nted me from knowing exactly how I stood with him; and it was not until I took leave of him, when about to start on furlough in the fall of 1828, that I was able to penetrate beneath his reserve of manner. But his cordial grasp, as I shook hands with him and bade him good-by, and his hearty God bless you, Eaton revealed what I had for years yearned to know, that my warm feelings for him were reciprocated; and I think those feelings were never for a moment alienated; so that, when he fell at Shiloh, I felt as if I had lost a brother. That the friend so cherished had desired and valued this boyish devotion is proved by a letter of General Johnston's from Utah, in 1858. He writes to Captain Eaton: I have known you long; more than the lifetime of a generation. I remember when I first saw you on North River. The son of a noble patriot could not fail to attract my attention; and, although you were much my junior, I felt a desire for your friendship, which in the course of time I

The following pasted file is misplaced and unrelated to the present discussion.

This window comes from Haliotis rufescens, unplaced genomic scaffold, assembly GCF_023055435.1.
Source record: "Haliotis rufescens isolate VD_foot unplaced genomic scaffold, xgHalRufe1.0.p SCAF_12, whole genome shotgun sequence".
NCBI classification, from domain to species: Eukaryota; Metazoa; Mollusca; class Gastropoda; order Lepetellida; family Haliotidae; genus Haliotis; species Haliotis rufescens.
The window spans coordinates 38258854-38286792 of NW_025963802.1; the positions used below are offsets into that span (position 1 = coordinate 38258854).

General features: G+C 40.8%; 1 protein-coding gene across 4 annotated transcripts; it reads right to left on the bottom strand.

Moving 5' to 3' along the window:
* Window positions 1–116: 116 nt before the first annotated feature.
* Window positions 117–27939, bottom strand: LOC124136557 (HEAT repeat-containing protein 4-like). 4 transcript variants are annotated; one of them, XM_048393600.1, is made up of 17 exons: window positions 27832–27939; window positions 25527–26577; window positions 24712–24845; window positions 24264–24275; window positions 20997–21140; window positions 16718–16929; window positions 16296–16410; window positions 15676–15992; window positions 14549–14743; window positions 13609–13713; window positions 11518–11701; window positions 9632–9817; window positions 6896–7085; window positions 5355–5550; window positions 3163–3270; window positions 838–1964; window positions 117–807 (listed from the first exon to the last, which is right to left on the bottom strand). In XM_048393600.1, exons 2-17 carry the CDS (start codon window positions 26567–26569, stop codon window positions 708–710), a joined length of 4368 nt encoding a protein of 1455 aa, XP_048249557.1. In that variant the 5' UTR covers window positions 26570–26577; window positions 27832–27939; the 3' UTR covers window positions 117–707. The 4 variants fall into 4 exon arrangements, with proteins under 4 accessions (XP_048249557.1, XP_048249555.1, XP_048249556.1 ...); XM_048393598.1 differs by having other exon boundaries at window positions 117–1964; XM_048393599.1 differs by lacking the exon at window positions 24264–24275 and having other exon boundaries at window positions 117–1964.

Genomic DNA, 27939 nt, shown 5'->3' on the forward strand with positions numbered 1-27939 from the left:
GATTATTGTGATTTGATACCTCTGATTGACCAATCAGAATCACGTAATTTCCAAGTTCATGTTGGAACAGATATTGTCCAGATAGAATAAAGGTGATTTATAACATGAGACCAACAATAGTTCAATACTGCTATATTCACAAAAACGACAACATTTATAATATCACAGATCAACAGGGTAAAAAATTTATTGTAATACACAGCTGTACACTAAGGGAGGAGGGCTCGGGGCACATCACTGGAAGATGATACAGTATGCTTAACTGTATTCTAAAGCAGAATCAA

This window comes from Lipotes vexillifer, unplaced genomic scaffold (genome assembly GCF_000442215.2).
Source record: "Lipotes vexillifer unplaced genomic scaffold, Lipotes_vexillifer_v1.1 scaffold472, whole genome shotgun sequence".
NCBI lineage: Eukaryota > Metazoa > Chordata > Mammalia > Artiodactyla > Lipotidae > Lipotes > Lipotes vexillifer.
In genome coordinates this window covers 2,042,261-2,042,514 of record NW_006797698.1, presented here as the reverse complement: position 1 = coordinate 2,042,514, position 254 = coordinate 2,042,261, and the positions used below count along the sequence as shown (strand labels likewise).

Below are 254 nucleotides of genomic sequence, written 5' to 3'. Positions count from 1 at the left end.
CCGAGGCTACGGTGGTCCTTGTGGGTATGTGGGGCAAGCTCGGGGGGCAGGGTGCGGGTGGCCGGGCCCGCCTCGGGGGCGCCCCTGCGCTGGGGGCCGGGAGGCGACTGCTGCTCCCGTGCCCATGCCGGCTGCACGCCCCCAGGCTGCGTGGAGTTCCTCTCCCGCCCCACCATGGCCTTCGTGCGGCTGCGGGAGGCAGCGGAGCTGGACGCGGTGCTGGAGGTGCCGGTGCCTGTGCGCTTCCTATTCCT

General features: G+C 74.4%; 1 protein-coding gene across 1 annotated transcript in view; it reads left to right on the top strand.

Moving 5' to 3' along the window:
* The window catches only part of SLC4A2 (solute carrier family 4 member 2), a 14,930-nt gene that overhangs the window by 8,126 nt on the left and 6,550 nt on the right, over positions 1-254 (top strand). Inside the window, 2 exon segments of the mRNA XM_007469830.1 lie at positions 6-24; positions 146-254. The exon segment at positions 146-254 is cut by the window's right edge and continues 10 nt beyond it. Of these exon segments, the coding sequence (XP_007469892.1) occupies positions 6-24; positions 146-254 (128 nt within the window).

y, that our division was saved from a cruel slaughter; and the effect on the part of the army, serving on that side of the town, would have been almost, if not quite, irreparable. The coolness and magnificent presence your father displayed on this field, brief as it was, left an impression on my mind that I have never forgotten. They prepared me for the stirring accounts related to me by his companions on the Utah campaign, and for his almost godlike deeds on the field on which he fell, at Shiloh. General Johnston probably entered the cornfield a few minutes later than General Hooker, or at a different point, as he told the writer that the rush of the men in retreat broke down a space in the fence, through which he easily rode. He alluded in complimentary terms to General (then Captain) Hooker's bearing and efforts. He cited the quickness of the Ohioans to avail themselves of the chaparral-fence as a barrier against cavalry so soon as it was pointed out to them, as a proof of t